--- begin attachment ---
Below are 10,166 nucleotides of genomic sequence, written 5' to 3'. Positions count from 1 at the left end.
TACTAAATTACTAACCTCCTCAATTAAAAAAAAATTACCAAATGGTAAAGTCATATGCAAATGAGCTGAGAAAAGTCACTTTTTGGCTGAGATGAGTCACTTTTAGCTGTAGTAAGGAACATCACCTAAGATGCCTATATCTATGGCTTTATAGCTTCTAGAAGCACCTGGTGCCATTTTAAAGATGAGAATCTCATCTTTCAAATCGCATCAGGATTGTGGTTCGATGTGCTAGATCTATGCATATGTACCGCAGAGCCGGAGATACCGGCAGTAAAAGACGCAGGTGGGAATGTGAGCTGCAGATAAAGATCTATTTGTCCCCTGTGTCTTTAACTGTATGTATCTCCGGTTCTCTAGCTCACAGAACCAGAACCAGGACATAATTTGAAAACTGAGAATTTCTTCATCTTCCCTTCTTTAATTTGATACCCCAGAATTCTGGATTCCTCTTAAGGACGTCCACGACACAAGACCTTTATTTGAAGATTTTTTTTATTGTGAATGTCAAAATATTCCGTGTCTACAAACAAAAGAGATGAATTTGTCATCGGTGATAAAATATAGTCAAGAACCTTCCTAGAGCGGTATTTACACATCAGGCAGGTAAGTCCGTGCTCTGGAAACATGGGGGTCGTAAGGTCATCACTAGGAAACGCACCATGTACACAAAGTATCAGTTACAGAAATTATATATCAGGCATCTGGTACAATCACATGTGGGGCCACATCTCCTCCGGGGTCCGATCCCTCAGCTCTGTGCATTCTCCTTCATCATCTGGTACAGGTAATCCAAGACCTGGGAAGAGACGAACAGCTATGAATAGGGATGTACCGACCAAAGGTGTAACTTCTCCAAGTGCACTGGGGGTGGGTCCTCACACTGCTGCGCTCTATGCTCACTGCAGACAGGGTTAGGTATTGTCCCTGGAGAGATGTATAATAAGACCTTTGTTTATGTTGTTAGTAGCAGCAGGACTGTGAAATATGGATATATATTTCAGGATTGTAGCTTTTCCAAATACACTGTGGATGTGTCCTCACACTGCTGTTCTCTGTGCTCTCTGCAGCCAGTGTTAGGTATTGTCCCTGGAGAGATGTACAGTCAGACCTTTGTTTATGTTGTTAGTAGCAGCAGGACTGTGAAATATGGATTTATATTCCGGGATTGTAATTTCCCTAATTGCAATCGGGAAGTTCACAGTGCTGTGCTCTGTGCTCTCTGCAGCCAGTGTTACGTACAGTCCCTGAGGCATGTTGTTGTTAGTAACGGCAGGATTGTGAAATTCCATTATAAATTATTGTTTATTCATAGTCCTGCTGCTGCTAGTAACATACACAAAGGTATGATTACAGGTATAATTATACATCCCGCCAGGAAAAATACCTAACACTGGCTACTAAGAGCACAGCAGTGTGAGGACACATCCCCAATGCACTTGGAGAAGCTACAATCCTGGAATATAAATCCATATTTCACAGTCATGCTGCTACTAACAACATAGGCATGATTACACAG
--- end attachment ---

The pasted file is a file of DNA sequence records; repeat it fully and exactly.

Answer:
Below are 10,166 nucleotides of genomic sequence, written 5' to 3'. Positions count from 1 at the left end.
TACTAAATTACTAACCTCCTCAATTAAAAAAAAATTACCAAATGGTAAAGTCATATGCAAATGAGCTGAGAAAAGTCACTTTTTGGCTGAGATGAGTCACTTTTAGCTGTAGTAAGGAACATCACCTAAGATGCCTATATCTATGGCTTTATAGCTTCTAGAAGCACCTGGTGCCATTTTAAAGATGAGAATCTCATCTTTCAAATCGCATCAGGATTGTGGTTCGATGTGCTAGATCTATGCATATGTACCGCAGAGCCGGAGATACCGGCAGTAAAAGACGCAGGTGGGAATGTGAGCTGCAGATAAAGATCTATTTGTCCCCTGTGTCTTTAACTGTATGTATCTCCGGTTCTCTAGCTCACAGAACCAGAACCAGGACATAATTTGAAAACTGAGAATTTCTTCATCTTCCCTTCTTTAATTTGATACCCCAGAATTCTGGATTCCTCTTAAGGACGTCCACGACACAAGACCTTTATTTGAAGATTTTTTTTATTGTGAATGTCAAAATATTCCGTGTCTACAAACAAAAGAGATGAATTTGTCATCGGTGATAAAATATAGTCAAGAACCTTCCTAGAGCGGTATTTACACATCAGGCAGGTAAGTCCGTGCTCTGGAAACATGGGGGTCGTAAGGTCATCACTAGGAAACGCACCATGTACACAAAGTATCAGTTACAGAAATTATATATCAGGCATCTGGTACAATCACATGTGGGGCCACATCTCCTCCGGGGTCCGATCCCTCAGCTCTGTGCATTCTCCTTCATCATCTGGTACAGGTAATCCAAGACCTGGGAAGAGACGAACAGCTATGAATAGGGATGTACCGACCAAAGGTGTAACTTCTCCAAGTGCACTGGGGGTGGGTCCTCACACTGCTGCGCTCTATGCTCACTGCAGACAGGGTTAGGTATTGTCCCTGGAGAGATGTATAATAAGACCTTTGTTTATGTTGTTAGTAGCAGCAGGACTGTGAAATATGGATATATATTTCAGGATTGTAGCTTTTCCAAATACACTGTGGATGTGTCCTCACACTGCTGTTCTCTGTGCTCTCTGCAGCCAGTGTTAGGTATTGTCCCTGGAGAGATGTACAGTCAGACCTTTGTTTATGTTGTTAGTAGCAGCAGGACTGTGAAATATGGATTTATATTCCGGGATTGTAATTTCCCTAATTGCAATCGGGAAGTTCACAGTGCTGTGCTCTGTGCTCTCTGCAGCCAGTGTTACGTACAGTCCCTGAGGCATGTTGTTGTTAGTAACGGCAGGATTGTGAAATTCCATTATAAATTATTGTTTATTCATAGTCCTGCTGCTGCTAGTAACATACACAAAGGTATGATTACAGGTATAATTATACATCCCGCCAGGAAAAATACCTAACACTGGCTACTAAGAGCACAGCAGTGTGAGGACACATCCCCAATGCACTTGGAGAAGCTACAATCCTGGAATATAAATCCATATTTCACAGTCATGCTGCTACTAACAACATAGGCATGATTACACAG